No one wears more hats than the royals, so who better to instruct beginners in the fundamentals of hat-making than Dawn Bassam, director and designer at Philip Somerville, the Queen's milliners? Ms Bassam, who also made hats for Princess Diana, enjoys working with students at the London College of Fashion because she believes traditional skills must be passed down.
By the end of this one-term course (three hours a week), each student will have made a felt hat, a straw hat and a beret or baseball cap. The designs can be as outlandish as they like, but the methods are strictly traditional.
This evening, the second lesson, students are learning to stiffen and block the basic unshaped "hoods". They paint the felt with a chemical stiffener, dry it, steam it and painstakingly pull it into shape over a wood block the size of their head (in the trade, this job is often done by men as considerable strength is required).
Ms Bassam spices her instruction with fascinating snippets from the world of millinery. The reason there were so many "mad hatters" in the old days, for instance, was because the mercury used in felt-making scrambled their brains.
Hat design, she explains, is all to do with balance, and the bigger the head, the easier it is to get the balance right. Princess Diana's head measurement was 60cm - three centimetres more than the average - which is why she wore hats so well. Students are encouraged to develop "hat awareness" by trying on cheap and expensive hats in shops and checking how far the standard of workmanship affects the price.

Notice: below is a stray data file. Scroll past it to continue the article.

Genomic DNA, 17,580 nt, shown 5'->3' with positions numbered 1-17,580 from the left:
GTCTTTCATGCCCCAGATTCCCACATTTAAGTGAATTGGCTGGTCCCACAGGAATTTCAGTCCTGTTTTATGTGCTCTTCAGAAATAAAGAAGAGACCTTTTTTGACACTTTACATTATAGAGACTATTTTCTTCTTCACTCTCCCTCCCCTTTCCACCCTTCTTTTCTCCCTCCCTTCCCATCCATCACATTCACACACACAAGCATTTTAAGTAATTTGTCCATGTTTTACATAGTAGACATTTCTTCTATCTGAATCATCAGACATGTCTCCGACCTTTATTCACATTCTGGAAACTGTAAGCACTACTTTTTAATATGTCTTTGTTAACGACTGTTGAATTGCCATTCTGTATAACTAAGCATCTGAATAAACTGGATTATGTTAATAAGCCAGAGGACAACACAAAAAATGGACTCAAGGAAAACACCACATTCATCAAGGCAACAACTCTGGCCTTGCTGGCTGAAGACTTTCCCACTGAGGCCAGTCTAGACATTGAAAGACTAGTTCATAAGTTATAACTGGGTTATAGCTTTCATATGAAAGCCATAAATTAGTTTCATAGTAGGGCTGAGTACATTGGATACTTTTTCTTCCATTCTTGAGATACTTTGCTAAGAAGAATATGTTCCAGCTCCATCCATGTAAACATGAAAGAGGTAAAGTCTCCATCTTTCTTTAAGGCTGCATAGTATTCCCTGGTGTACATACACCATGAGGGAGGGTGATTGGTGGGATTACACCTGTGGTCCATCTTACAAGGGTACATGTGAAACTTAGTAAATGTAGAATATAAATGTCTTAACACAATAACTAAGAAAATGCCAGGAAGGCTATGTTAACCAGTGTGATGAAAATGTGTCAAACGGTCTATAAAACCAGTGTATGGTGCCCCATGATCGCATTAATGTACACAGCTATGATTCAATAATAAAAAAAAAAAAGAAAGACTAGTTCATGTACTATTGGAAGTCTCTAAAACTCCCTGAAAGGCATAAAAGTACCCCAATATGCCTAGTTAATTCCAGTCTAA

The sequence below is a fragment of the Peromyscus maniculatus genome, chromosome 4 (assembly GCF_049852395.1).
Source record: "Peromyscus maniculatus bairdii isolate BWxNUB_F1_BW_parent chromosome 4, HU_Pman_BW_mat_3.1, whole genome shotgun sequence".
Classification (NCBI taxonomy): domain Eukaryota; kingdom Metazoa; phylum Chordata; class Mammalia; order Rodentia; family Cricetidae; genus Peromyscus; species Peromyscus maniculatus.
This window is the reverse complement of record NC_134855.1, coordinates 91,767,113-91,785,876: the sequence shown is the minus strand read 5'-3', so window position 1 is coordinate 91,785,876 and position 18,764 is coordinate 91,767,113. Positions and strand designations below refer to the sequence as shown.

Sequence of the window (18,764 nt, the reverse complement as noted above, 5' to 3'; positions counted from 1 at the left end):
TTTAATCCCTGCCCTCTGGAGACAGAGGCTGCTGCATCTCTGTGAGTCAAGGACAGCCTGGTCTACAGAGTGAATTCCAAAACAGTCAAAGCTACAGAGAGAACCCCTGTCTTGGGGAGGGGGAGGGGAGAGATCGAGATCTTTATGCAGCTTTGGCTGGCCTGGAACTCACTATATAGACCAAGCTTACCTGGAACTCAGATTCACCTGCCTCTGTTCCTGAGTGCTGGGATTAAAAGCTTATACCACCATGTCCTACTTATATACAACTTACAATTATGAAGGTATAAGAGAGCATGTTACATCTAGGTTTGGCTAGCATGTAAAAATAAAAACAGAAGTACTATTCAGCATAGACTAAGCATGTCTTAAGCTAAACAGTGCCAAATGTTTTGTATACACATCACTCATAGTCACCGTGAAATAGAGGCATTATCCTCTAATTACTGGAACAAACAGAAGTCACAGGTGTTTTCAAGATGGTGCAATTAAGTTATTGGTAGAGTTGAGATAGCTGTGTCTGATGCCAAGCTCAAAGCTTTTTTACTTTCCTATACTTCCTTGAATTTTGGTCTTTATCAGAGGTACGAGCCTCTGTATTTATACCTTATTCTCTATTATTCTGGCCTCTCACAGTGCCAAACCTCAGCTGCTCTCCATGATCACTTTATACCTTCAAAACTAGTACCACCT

Although some students go on to study intermediate, advanced or period millinery, most just want to be able to design and make their own hats. "As a married orthodox Jew, I have to wear hats for religious reasons, so I want to be able to have some fun with them," says one.
Nicki Household This beginner's millinery course runs at the London College of Fashion, 20 John Princes Street, London W1M 0BJ. Tel: 0207 514 7566. Cost: pound;235